Derrick Nix won quite handily. Big Ten Network's "The Journey" agreed, featuring Nix on the show last night. If you missed it, don't worry. It will air plenty of times during the week.
But let's look at Nix. In his first two seasons, he averaged 2.3 and 2.7 points, respectively. That's up to 8.1 points this season.
With the transfer of Garrick Sherman and retirement of Delvon Roe, Nix's playing time has gone up to 18.4 minutes per game. He averaged 7.8 and 8.2 in his first two seasons. Part of the increase in playing time is depth, but the biggest reason is because Nix has finally gotten in shape.
He came to MSU weighing well over 300 pounds. Tom Izzo made no bones about Nix needing to lose weight. So Nix changed his body in the offseason, getting down to about 270 pounds. But early last season, the problems resurfaced and Nix got bigger. He was left home from the Maui Invitational and came to a crossroads.
He worked hard the rest of the season, but you can't change your body during the season, so Nix was limited. This past offseason, Nix got back to work, changed his body and kept it that way. He's listed at 270 pounds on MSU's website. As he said on The Journey, "I used to eat a lot of KFC, Burger King, McDonald's, Wendy's." Now he's seen around campus eating Subway. To represent his newfound work ethic, he cut his jersey number in half, from 50 to 25.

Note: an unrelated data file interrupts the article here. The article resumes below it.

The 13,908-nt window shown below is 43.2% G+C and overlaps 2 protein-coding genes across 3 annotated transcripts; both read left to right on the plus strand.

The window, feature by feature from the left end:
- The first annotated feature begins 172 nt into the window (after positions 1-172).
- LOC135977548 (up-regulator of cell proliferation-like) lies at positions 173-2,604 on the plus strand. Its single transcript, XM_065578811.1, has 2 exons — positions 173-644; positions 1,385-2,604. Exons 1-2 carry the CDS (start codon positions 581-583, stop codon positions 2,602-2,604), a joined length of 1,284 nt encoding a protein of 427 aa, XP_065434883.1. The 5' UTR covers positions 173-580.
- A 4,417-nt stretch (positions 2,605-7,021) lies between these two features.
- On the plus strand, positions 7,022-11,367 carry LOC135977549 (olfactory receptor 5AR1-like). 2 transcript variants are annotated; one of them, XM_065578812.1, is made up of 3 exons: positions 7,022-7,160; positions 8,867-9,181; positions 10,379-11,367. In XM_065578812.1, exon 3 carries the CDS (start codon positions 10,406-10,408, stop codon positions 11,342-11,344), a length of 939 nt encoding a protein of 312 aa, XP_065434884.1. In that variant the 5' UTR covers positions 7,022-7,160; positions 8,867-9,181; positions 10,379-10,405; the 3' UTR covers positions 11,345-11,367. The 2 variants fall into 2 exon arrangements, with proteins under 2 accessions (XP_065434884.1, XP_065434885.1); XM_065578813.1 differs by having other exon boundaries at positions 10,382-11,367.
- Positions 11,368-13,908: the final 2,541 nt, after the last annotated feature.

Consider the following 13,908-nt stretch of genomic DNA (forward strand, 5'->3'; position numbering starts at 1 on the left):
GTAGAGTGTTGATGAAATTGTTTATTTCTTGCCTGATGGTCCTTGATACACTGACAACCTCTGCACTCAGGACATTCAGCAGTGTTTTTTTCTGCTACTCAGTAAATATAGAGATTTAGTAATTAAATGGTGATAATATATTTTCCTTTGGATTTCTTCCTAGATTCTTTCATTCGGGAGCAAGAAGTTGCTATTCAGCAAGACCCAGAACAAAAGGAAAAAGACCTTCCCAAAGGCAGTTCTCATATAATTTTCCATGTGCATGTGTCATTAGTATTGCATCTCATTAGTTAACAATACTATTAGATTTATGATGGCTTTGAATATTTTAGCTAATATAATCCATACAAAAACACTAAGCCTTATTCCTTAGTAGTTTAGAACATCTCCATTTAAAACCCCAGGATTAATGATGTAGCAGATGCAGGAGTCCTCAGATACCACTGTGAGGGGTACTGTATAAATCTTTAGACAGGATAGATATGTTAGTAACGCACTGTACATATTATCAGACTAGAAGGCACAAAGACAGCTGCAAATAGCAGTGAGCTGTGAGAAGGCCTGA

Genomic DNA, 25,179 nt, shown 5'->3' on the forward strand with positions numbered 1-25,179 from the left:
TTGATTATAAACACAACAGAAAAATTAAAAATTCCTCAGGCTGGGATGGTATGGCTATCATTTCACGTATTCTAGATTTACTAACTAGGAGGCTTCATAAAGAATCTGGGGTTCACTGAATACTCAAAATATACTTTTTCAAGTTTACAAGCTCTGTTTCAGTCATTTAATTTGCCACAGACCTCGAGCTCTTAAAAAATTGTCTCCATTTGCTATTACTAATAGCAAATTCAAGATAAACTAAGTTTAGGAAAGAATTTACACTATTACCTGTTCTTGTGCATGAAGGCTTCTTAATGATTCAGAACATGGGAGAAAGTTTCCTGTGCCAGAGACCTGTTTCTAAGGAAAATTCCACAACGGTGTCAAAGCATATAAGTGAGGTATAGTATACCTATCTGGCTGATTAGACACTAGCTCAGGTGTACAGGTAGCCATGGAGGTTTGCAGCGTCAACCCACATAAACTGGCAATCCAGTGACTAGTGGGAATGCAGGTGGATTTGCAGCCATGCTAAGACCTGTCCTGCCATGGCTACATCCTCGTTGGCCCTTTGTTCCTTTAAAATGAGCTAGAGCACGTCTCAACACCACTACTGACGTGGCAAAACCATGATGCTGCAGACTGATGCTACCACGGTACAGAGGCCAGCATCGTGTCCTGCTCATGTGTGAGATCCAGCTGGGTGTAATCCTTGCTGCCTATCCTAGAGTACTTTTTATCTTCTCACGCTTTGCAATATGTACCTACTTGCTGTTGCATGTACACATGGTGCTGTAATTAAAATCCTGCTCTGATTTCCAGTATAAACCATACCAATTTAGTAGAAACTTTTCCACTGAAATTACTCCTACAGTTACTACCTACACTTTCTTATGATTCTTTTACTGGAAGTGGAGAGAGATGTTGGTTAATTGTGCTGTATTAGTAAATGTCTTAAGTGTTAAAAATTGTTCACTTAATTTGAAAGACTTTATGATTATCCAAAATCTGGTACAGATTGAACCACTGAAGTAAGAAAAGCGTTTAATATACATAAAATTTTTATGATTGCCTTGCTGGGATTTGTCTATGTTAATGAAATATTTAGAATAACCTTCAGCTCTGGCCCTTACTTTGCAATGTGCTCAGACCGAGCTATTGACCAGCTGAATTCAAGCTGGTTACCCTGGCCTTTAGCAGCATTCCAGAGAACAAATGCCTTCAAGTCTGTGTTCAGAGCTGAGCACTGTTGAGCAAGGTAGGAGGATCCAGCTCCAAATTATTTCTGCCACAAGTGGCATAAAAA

He's always had the ability, being awarded Michigan's Mr. Basketball award in 2009, so in that sense, his success this season shouldn't be surprising. But given how the first two seasons went, Nix's season has been quite surprising and refreshing to fans.
For a big man, his footwork has always been fantastic, but his weight made it harder for him to move. Make no mistake, his weight still is important — evidenced by how he pushed Minnesota's Ralph Sampson III around — but his weight no longer is a disadvantage to himself.
MSU has the post presence it was missing last year, and Nix has been a major reason this Spartan team is ranked in the top 10. A bigger leadership role could be in Nix's future, but for now, he'll keep surprising people on the court.